Lynchburg Journal of Medical Science

Lynchburg Journal of Medical Science


Family Medicine


Thomas Colletti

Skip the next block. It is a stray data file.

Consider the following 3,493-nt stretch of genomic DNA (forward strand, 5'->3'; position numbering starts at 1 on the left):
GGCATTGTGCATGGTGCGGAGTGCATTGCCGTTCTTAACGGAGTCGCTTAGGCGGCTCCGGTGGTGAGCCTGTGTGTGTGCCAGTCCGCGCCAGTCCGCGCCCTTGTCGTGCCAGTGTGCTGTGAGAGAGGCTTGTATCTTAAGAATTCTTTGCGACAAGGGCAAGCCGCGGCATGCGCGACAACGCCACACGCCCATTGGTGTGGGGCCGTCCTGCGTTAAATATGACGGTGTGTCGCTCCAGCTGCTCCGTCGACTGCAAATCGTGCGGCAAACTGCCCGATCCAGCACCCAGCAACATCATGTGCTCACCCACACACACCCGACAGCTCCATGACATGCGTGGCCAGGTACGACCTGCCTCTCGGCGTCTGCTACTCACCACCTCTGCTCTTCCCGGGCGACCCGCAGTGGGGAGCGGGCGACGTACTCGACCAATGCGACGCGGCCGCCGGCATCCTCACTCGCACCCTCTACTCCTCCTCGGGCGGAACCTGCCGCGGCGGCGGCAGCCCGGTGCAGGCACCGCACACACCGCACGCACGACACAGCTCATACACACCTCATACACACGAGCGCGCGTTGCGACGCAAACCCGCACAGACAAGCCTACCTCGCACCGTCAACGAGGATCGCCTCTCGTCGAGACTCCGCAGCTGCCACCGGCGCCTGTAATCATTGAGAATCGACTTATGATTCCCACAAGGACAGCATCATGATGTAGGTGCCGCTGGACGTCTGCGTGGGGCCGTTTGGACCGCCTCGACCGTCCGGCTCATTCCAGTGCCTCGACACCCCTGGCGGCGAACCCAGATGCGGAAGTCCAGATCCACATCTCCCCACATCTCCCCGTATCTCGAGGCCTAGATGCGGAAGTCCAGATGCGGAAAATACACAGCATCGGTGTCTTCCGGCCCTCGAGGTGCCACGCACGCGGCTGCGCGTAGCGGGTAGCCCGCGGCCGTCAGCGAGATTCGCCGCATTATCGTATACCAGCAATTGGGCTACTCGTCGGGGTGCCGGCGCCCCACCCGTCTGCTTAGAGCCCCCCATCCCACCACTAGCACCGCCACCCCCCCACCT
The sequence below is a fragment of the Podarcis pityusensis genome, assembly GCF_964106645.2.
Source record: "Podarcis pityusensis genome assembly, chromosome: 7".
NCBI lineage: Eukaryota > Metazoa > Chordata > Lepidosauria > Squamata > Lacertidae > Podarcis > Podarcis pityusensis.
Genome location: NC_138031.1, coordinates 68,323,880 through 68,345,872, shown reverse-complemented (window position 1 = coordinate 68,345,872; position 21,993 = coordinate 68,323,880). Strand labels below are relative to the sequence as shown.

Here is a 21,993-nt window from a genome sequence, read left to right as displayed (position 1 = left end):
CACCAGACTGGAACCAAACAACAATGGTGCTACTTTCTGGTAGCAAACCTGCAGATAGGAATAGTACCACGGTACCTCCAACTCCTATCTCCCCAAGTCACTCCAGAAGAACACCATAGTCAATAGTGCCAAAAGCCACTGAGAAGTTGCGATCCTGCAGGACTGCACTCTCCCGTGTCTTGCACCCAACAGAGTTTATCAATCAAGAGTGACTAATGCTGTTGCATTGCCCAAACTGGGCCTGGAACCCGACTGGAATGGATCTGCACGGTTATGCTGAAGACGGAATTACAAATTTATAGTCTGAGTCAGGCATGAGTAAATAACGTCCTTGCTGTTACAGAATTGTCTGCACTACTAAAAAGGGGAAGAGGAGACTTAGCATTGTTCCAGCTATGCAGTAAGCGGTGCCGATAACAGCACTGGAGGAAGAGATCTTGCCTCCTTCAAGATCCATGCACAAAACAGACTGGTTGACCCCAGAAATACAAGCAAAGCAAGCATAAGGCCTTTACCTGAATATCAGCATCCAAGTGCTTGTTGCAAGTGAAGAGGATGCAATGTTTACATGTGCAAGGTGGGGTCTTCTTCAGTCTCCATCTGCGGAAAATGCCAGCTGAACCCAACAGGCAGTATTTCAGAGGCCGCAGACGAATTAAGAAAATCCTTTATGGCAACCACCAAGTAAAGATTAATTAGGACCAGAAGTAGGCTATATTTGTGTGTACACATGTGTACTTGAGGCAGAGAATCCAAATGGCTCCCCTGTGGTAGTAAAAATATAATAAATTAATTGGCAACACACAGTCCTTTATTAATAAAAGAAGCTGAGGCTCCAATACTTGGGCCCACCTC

Sepsis is the human body’s response to severe infection. It has been historically challenging to determine the cause of the diffuse inflammatory response associated with sepsis. Sepsis can arise from any region of the body but most cases evolve from the genitourinary, respiratory, gastrointestinal and epidermal systems.1 Mortality rates can range from 25-30% in cases of severe sepsis and can reach as high as 40-70% in cases of septic shock.1 In 2012, 5% of the total aggregate hospital utilizations were from sepsis treatment, causing it to become the most expensive condition treated in the U.S. at the hospital level. Much research has been undertaken to identify a more specific marker of sepsis severity in an effort to decrease the length of hospital admissions and the burden of cost to the U.S. Healthcare system. Procalcitonin (PCT) is a peptide precursor of the hormone calcitonin that was discovered in the 1970s and is now being utilized as a more specific marker of sepsis treatment as it does not drastically increase as an acute phase reactant from non-bacterial inflammatory conditions. The use of PCT as it relates to improved outcomes of sepsis with decreased hospital admission duration needs to be established. The purpose of this paper is to review published literature on studies that utilized PCT as a marker for sepsis outcomes, antibiotic stewardship, sepsis etiology and early hospital discharge. Publications more than five-years-old were excluded. Only studies utilizing PCT as part of a sepsis treatment algorithm in the hospital setting were included. PubMed, Ebsco, Cochrane library and Google Scholar were utilized as search engines. This review did not identify a statistically significant correlation between the utilization of PCT during the treatment of sepsis and a reduction in hospital mortality or length of stay. There was a correlation discovered between the use of this biomarker and a reduction in the duration of antibiotics in the treatment of sepsis. This literature review may aid clinicians in their antibiotic stewardship while treating sepsis but PCT cannot definitively be recommended as a metric for the early discharge of patients in the hospital setting. More research is required before making this recommendation.


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